So the rules for a TROLL 2 dinner are: bright green food and vegetarian. Not a problem. I guarantee this meal will not only be tasty, but enhance your enjoyment of the movie.

To start things off, you need a tasty beverage. Actually, you will probably need multiple tasty beverages to make it through TROLL 2.


It consists of:

1 shot vodka
1 shot Midori (or other melon flavored liquor)
Fill rest of glass with lemonade and ice (ice is optional)

You may want to keep the bottles nearby as the movie progresses.

For the main course, I bring you stuffed peppers. This recipe uses poblano peppers. They have a good kick. Keep that in mind when picking out which salsa you’ll be using.


Rice for stuffing:

Juice 2 limes into a measuring cup, fill with enough water to reach 1 ¾ cups (add a drop or two of green food coloring if you really want to accentuate the green color). Bring to a boil, add a pinch of salt and a cup of rice. Simmer 20 minutes, then let sit for at least five. This can be done ahead of time, as the rice will heat up while the stuffed peppers cook.


6 poblano peppers
2 tbsp olive oil
6 medium mushrooms
½ onion
3 cloves garlic
Salt and pepper to taste
1 jar green salsa
Handful of shredded cheese (optional)

Finely chop the mushrooms, onions and garlic. Sautee them in the olive oil until nice and soft. Add to mixing bowl with rice. Mix in about 2/3 cup of the salsa. Now comes the big decision—in TROLL 2, the goblins kept to a strict vegan diet. If you choose to keep strictly to the movie, omit the cheese (also do so if you are lactose intolerant). However, there’s no good reason to pay that much attention to detail (the filmmakers sure didn’t). Feel free to add the cheese. It’ll still be vegetarian.

Preheat the oven to 350 degrees. Cut the tops off the peppers and scoop out the seeds. Fill with the filling, and place on a cookie sheet lined with tin foil. Pour the remaining salsa on top. Bake for 30 minutes.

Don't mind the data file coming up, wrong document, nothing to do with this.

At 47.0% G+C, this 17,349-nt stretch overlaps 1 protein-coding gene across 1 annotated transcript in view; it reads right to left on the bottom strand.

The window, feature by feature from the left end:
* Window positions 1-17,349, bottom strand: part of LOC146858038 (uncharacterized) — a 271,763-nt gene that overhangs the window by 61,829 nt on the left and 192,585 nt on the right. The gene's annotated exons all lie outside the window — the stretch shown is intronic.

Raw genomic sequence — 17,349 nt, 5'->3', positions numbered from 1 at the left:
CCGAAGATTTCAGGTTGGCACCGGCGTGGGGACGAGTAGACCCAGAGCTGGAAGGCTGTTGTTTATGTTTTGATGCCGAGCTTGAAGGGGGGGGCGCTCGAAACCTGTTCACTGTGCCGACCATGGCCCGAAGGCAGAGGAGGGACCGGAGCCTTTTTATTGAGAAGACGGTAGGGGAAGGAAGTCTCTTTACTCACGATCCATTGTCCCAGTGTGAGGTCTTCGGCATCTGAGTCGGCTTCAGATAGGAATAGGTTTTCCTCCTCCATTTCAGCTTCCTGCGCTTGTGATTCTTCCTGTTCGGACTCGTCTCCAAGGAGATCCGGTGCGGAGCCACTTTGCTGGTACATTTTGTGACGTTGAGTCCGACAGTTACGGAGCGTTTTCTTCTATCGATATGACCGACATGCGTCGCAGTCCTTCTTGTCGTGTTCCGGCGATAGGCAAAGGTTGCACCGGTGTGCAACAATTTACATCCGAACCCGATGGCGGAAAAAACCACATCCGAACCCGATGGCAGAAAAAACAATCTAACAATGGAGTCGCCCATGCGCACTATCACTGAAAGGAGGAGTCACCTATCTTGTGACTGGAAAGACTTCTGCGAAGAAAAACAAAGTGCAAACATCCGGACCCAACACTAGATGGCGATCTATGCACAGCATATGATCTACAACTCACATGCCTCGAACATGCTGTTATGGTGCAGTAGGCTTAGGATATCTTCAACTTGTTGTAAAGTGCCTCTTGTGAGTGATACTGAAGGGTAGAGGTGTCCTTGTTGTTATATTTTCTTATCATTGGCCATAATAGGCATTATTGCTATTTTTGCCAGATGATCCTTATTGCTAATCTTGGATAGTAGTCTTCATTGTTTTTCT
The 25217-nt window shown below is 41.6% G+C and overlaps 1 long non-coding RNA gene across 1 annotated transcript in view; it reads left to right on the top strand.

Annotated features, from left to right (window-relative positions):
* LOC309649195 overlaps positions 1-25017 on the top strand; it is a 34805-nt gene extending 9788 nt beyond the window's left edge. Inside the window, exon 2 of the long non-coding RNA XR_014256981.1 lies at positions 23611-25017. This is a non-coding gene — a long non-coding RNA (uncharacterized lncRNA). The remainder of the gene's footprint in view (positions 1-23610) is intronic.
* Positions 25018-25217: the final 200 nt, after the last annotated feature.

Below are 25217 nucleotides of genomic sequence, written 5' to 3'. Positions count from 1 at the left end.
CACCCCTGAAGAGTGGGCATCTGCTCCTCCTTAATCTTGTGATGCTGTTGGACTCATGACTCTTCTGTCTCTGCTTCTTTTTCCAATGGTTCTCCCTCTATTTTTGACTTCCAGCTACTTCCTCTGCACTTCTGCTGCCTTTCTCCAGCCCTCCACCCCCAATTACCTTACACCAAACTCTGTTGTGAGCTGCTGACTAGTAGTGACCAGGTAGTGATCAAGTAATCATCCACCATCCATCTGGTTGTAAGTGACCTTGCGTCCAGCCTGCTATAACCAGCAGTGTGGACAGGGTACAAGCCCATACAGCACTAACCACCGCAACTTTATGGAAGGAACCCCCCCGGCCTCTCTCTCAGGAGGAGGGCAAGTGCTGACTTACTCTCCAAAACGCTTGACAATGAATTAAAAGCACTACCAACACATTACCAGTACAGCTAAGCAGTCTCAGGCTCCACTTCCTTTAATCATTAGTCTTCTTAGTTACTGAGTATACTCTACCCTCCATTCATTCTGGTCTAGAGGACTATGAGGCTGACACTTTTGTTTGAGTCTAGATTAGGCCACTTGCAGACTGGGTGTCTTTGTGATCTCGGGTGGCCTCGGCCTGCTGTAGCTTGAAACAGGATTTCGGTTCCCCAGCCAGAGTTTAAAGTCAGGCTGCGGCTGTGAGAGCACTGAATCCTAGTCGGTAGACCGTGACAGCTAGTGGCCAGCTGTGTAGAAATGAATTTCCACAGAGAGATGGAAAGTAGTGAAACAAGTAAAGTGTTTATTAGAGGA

If you’ve made it that far into the movie you deserve a treat (and another Nilbog Cocktail). For desert, you have two options. If you’re going the full on vegan route, some lime sorbet with diced kiwi on top works. And it’s tasty, too. But it can be a lot more fun if you go the vegetarian route with some cake!


1 small box instant pistachio pudding
1 box white cake mix
¾ cups oil
¾ cups milk
4 eggs
Green food coloring (optional)
Diced kiwi fruit (optional)

Mix cake according to the temperature and direction on the box. I’ve found a bundt pan works well as far as baking and slicing, but any pan you have lying around will do the job. Also, before baking, feel free to add a few drops of food color to the batter. Without it, the cake will still be a lovely light green. With it, however, it will turn the bright, lovely green shade of the goblin foods of the film.

If you want a little extra moisture with the cake, when you serve it, put some diced kiwi fruit over it. The tartness of the fruit work deliciously with the sweet smoothness of the pistachio cake.

And there you are—even if this does prove to be the worst movie you have ever seen, at least you’ve had a great dinner. And if you made it to the end of the movie, pour yourself another Nilbog Cocktail. You deserve it.

© Copyright 2011 by Jenny Orosel

Now you can enjoy the same green food that goblins eat!

(Editor’s Note to Dummies: If you have a nut allergy, then don’t make the Pistachio cake. Do I really need to post a disclaimer? )

Suburban Grindhouse Memories: THE BROTHER FROM ANOTHER PLANET (1984)

Posted in 2011, Aliens, Cult Movies, Dark Comedies, Low Budget Movies, Nick Cato Reviews, Science Fiction, Suburban Grindhouse Memories with tags , , , , , , , on June 23, 2011 by knifefighter

Suburban Grindhouse Memories: THE BROTHER FROM ANOTHER PLANET (1984)
A Parable in the Hood!
By Nick Cato